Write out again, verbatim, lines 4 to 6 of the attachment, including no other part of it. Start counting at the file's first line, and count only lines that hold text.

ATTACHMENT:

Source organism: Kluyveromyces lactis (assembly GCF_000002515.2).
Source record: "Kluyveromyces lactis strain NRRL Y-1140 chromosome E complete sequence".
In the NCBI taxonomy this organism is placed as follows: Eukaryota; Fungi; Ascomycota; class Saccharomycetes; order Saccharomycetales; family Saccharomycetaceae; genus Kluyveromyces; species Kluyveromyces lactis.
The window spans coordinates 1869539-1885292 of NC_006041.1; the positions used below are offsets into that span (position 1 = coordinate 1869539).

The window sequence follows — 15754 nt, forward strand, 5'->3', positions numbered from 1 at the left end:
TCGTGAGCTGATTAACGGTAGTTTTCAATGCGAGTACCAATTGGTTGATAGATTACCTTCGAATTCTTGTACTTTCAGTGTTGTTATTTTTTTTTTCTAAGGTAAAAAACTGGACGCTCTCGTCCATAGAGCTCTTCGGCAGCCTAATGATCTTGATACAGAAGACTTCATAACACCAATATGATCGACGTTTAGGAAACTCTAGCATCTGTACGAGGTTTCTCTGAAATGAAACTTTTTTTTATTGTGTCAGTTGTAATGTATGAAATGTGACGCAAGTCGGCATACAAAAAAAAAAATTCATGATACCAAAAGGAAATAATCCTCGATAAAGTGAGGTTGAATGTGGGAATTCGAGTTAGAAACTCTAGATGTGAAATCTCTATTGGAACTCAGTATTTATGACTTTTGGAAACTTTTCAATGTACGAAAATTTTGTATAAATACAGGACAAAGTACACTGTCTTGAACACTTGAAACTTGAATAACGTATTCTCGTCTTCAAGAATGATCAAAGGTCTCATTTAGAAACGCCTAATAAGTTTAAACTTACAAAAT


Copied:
The window spans coordinates 1869539-1885292 of NC_006041.1; the positions used below are offsets into that span (position 1 = coordinate 1869539).

The window sequence follows — 15754 nt, forward strand, 5'->3', positions numbered from 1 at the left end:
TCGTGAGCTGATTAACGGTAGTTTTCAATGCGAGTACCAATTGGTTGATAGATTACCTTCGAATTCTTGTACTTTCAGTGTTGTTATTTTTTTTTTCTAAGGTAAAAAACTGGACGCTCTCGTCCATAGAGCTCTTCGGCAGCCTAATGATCTTGATACAGAAGACTTCATAACACCAATATGATCGACGTTTAGGAAACTCTAGCATCTGTACGAGGTTTCTCTGAAATGAAACTTTTTTTTATTGTGTCAGTTGTAATGTATGAAATGTGACGCAAGTCGGCATACAAAAAAAAAAATTCATGATACCAAAAGGAAATAATCCTCGATAAAGTGAGGTTGAATGTGGGAATTCGAGTTAGAAACTCTAGATGTGAAATCTCTATTGGAACTCAGTATTTATGACTTTTGGAAACTTTTCAATGTACGAAAATTTTGTATAAATACAGGACAAAGTACACTGTCTTGAACACTTGAAACTTGAATAACGTATTCTCGTCTTCAAGAATGATCAAAGGTCTCATTTAGAAACGCCTAATAAGTTTAAACTTACAAAAT